On arrival, we weaved through the crowded bar, catching sight of horror legends such as Nicholas Vince and Barbie Wilde.
When the clock struck 7:30pm, we followed the stream of people into the auditorium. Passing a table filled with horror novels such as The Voices by F. R. Tallis and James Herbert’s The Rats, we precariously balanced our glasses of red wine as we eagerly picked up a few copies.
Sitting comfortably in our seats, it wasn’t long before the lights went down and Peter Davis, our host and one of the festival’s producers, took to the stage to introduce the evening’s acts.
After a spot of macabre comedy from Fred Strangebone, things kicked off with Stage Fright, the third annual horror radio competition from the London Horror Festival and the award-winning audio drama producers at the Wireless Theatre Company.
Following months of searching for short radio dramas that explore the spooky, the shocking, and the downright terrifying, the selection was narrowed down to three that were then performed and recorded live by the Wireless Theatre Company in front of us.
First up was Special Delivery by Elizabeth Adlington, which focused on a couple following the delivery of a rather unusual teddy bear. Next came Tears from the Pillow by Gabrielle Wright, a touching yet spine-chilling tale about a man in a coma (we daren’t reveal anymore). Finally, Pete Barrett’s Forever Amber told the story of a cantankerous lord with a passion for taxidermy.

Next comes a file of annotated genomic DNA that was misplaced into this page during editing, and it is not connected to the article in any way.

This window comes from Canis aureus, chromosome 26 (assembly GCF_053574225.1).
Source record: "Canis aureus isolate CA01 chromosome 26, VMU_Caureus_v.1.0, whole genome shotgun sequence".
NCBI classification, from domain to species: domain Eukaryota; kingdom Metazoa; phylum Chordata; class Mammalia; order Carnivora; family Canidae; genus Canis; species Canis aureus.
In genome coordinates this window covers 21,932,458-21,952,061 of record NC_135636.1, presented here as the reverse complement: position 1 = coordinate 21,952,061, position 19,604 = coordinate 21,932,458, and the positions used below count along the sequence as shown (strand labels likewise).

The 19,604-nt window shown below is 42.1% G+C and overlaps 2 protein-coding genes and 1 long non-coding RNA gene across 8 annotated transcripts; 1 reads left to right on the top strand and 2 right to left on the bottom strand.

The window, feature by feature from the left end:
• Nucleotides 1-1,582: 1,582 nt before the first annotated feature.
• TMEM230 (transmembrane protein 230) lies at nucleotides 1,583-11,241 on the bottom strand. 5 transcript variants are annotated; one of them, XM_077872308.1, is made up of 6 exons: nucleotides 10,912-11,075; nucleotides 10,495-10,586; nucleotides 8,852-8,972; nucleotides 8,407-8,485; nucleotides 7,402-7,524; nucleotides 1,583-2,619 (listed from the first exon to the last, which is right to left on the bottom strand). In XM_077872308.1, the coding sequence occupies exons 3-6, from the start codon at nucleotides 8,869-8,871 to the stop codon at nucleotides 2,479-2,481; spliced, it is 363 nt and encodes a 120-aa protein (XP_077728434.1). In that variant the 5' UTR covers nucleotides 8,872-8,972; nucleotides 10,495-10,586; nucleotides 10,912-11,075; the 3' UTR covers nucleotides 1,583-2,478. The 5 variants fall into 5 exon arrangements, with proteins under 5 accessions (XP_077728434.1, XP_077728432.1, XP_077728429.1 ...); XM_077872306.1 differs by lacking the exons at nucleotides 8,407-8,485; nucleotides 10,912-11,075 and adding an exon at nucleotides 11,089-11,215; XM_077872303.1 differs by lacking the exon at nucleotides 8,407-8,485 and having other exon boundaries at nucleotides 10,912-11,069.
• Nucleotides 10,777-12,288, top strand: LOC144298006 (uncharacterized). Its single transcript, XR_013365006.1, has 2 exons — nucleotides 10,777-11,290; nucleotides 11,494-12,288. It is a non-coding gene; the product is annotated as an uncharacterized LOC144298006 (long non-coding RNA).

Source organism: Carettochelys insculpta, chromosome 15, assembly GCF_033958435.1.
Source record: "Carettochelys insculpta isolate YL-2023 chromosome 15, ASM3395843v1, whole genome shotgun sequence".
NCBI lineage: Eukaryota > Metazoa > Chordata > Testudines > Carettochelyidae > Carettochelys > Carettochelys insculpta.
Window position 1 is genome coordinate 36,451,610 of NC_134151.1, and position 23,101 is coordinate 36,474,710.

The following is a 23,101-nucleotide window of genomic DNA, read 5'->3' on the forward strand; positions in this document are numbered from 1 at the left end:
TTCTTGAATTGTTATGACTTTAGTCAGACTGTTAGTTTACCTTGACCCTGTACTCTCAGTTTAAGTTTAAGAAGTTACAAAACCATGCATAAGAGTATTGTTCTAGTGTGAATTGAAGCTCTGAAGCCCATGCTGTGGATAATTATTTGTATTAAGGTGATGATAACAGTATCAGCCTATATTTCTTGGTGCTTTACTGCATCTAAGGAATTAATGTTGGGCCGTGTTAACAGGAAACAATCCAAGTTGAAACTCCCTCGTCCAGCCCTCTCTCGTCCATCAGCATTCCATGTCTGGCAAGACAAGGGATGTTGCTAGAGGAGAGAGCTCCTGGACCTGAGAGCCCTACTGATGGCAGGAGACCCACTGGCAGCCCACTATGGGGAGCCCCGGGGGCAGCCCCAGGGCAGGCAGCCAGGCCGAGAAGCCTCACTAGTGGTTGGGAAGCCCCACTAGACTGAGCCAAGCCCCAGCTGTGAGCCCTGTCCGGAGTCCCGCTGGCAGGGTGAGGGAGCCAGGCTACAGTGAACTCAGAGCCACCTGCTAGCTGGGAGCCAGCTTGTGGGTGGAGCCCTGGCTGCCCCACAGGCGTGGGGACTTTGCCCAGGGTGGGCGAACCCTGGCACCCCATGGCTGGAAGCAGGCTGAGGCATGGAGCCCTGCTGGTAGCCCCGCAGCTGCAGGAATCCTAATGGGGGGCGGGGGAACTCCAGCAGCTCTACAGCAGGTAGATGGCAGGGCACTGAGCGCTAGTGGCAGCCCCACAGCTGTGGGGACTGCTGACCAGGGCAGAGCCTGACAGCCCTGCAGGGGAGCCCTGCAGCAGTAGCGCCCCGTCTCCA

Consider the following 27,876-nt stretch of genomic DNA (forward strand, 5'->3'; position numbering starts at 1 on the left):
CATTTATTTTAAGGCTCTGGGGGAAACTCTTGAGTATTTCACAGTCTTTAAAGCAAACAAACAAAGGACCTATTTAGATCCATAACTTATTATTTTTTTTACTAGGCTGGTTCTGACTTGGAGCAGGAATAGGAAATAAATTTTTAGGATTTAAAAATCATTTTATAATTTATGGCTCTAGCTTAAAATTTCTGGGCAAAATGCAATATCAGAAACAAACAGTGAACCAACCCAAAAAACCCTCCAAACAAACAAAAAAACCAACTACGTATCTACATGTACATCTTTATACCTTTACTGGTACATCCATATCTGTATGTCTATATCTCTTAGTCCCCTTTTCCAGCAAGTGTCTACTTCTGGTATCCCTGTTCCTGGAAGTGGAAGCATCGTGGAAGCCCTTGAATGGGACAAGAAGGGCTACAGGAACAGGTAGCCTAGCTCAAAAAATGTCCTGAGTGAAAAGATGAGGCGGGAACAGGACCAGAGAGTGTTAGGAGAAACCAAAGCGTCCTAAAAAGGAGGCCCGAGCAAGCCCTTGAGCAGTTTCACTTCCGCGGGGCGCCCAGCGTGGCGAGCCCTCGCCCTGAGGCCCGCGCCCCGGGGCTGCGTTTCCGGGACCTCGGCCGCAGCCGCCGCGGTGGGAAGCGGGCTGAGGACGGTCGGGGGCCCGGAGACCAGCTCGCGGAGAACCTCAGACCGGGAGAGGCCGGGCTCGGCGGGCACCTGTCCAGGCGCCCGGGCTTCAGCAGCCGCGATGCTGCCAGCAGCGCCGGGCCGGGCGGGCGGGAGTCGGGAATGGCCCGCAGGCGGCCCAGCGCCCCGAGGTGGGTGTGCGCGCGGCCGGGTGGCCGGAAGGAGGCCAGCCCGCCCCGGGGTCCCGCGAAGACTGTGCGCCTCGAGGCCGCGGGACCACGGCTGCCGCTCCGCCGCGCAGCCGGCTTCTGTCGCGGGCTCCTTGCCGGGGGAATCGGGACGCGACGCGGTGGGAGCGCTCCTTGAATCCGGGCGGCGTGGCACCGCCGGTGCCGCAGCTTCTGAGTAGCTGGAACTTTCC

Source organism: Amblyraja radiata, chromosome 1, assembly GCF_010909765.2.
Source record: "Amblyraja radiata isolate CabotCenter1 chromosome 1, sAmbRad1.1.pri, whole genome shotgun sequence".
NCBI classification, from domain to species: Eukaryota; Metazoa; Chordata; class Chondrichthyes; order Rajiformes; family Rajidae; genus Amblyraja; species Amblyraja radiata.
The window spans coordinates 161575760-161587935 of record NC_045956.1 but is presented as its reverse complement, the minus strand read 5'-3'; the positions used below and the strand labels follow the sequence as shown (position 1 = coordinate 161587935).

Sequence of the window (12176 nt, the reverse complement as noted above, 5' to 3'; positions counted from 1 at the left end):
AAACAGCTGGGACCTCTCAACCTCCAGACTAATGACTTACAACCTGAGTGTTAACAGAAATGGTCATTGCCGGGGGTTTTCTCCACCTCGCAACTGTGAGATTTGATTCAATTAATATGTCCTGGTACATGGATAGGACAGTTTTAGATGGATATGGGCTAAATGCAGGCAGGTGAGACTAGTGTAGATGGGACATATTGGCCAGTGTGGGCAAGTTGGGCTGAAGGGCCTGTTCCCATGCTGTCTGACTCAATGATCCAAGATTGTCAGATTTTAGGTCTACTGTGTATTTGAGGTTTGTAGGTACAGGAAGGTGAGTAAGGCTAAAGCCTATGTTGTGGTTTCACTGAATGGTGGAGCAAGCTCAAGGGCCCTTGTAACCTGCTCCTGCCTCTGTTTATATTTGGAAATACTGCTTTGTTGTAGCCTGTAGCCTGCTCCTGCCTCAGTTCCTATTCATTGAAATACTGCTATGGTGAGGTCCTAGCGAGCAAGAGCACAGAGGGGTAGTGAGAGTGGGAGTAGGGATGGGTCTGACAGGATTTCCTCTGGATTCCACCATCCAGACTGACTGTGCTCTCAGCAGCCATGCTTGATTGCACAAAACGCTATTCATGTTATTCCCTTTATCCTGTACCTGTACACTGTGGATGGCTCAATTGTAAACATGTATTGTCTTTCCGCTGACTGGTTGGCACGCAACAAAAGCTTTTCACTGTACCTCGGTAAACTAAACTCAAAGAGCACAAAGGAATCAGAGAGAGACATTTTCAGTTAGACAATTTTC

Special guest judge Seth Patrick (author of the Revivor trilogy) selected Forever Amber as the winner of 2014’s Stage Fright. While all three were truly excellent, our personal favorite was Gabrielle Wright’s Tears from the Pillow. Our hearts were in our throats for the majority of the performance, much in thanks to Fiz Marcus’ stellar portrayal of a woman on the edge.
Next came the much-anticipated horror cabaret, which featured acts such as Good Ness Gracious, a burlesque artist who performed a rather literal version of ‘Under my Skin’, and Rosie Kohl, whose play, The End of the Line (also part of the London Horror Festival), is on stage at The Etcetera Theatre between the 24th and 26th October.
Our unprecedented highlight of the cabaret, and indeed the night, was Mary Beth Morossa. Described in the programme as “a macabre and enigmatic artiste” who has “stepped out from the pages of a long forgotten story book”, Morossa delighted the audience with a couple of her wonderfully twisted Gothic tales, which were performed just as beautifully as they’re written.
The evening capped off with a horror raffle, which, thanks to ‘Lucy’, was a raffle unlike any we’ve ever seen before.